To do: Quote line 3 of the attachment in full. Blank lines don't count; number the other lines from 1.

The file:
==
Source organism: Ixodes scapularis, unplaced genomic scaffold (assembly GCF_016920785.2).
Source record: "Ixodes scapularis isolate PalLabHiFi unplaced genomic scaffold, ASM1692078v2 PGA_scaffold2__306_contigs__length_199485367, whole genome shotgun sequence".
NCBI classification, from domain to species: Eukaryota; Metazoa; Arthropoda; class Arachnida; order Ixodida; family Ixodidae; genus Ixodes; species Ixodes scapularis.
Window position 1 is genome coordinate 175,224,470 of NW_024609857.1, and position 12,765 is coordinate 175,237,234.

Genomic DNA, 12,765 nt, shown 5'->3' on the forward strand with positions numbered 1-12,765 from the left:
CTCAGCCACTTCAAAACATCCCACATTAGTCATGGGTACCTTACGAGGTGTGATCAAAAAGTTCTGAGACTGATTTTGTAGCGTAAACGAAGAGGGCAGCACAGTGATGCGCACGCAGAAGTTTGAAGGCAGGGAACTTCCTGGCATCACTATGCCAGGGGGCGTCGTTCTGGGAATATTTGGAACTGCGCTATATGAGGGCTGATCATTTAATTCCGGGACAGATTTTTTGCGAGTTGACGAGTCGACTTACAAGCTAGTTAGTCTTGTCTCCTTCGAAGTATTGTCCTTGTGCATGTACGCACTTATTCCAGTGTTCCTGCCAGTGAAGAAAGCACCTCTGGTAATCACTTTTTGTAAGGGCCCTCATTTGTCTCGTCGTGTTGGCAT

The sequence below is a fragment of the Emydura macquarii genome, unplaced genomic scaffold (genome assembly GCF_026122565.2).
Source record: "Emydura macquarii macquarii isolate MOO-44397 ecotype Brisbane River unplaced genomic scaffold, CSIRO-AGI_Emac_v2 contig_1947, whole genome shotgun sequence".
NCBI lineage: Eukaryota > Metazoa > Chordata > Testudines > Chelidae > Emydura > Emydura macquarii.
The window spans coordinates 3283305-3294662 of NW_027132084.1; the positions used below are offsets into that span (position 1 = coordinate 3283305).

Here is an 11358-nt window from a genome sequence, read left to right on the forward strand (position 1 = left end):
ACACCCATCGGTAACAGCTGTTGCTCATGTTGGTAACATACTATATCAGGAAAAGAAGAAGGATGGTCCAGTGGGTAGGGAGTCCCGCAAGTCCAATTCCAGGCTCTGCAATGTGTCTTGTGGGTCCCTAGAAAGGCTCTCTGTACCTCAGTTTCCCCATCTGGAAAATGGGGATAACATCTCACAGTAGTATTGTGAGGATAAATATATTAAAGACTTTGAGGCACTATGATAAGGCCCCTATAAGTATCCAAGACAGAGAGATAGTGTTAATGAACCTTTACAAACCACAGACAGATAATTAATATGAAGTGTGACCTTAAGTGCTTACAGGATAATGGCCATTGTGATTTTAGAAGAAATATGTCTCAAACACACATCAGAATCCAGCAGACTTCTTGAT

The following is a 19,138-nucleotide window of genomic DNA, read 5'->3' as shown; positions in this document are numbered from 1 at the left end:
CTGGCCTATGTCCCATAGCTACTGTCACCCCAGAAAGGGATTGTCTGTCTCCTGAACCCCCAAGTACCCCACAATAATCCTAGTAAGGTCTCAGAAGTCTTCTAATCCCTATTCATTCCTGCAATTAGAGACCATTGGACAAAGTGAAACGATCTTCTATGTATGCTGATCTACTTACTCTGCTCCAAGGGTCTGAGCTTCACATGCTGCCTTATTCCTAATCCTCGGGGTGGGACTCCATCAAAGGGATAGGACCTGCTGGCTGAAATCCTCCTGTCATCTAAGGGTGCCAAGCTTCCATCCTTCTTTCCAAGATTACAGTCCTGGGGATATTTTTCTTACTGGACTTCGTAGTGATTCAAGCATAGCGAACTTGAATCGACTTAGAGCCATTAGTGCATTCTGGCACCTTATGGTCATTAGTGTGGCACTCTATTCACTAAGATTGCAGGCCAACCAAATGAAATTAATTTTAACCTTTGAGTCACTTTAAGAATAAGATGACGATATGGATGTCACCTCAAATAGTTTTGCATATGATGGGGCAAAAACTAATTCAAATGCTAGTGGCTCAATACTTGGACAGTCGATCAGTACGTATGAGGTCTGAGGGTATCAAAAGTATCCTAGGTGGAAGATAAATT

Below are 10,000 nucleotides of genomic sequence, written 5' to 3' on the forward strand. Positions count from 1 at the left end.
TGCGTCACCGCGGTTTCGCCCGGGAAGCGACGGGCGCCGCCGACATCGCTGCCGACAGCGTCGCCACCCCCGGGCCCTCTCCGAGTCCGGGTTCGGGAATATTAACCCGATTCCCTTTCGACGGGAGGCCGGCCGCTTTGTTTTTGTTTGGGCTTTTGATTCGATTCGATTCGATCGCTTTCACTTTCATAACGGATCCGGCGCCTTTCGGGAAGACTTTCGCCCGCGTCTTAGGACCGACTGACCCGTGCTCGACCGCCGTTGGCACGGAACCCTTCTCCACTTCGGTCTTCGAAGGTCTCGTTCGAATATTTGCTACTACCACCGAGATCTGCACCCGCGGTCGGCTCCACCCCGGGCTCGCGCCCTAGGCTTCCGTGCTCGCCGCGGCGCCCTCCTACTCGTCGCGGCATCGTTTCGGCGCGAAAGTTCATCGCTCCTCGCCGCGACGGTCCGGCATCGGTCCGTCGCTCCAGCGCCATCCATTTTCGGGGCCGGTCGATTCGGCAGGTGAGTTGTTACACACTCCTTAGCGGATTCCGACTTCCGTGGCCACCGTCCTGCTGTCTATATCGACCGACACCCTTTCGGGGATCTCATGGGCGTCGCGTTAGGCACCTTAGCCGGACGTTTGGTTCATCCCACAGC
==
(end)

NCBI classification, from domain to species: Eukaryota; Metazoa; Arthropoda; class Arachnida; order Ixodida; family Ixodidae; genus Ixodes; species Ixodes scapularis.